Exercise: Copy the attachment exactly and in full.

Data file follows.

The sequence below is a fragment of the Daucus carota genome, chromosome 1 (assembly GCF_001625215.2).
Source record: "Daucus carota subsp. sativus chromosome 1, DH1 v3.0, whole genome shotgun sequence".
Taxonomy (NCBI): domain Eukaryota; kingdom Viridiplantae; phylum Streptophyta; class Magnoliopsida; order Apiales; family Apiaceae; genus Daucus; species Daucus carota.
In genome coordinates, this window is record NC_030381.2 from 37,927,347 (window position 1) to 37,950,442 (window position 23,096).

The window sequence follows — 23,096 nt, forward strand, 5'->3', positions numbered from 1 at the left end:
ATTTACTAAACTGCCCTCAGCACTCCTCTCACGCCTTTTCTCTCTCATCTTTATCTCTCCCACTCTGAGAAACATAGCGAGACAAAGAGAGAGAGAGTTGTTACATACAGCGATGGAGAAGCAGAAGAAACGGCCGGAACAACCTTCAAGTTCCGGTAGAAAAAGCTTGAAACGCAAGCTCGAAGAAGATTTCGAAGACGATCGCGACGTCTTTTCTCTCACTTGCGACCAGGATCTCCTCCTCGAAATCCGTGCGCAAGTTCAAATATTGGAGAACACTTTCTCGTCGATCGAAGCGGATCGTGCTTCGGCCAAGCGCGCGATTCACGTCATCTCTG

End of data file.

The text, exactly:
The sequence below is a fragment of the Daucus carota genome, chromosome 1 (assembly GCF_001625215.2).
Source record: "Daucus carota subsp. sativus chromosome 1, DH1 v3.0, whole genome shotgun sequence".
Taxonomy (NCBI): domain Eukaryota; kingdom Viridiplantae; phylum Streptophyta; class Magnoliopsida; order Apiales; family Apiaceae; genus Daucus; species Daucus carota.
In genome coordinates, this window is record NC_030381.2 from 37,927,347 (window position 1) to 37,950,442 (window position 23,096).

The window sequence follows — 23,096 nt, forward strand, 5'->3', positions numbered from 1 at the left end:
ATTTACTAAACTGCCCTCAGCACTCCTCTCACGCCTTTTCTCTCTCATCTTTATCTCTCCCACTCTGAGAAACATAGCGAGACAAAGAGAGAGAGAGTTGTTACATACAGCGATGGAGAAGCAGAAGAAACGGCCGGAACAACCTTCAAGTTCCGGTAGAAAAAGCTTGAAACGCAAGCTCGAAGAAGATTTCGAAGACGATCGCGACGTCTTTTCTCTCACTTGCGACCAGGATCTCCTCCTCGAAATCCGTGCGCAAGTTCAAATATTGGAGAACACTTTCTCGTCGATCGAAGCGGATCGTGCTTCGGCCAAGCGCGCGATTCACGTCATCTCTG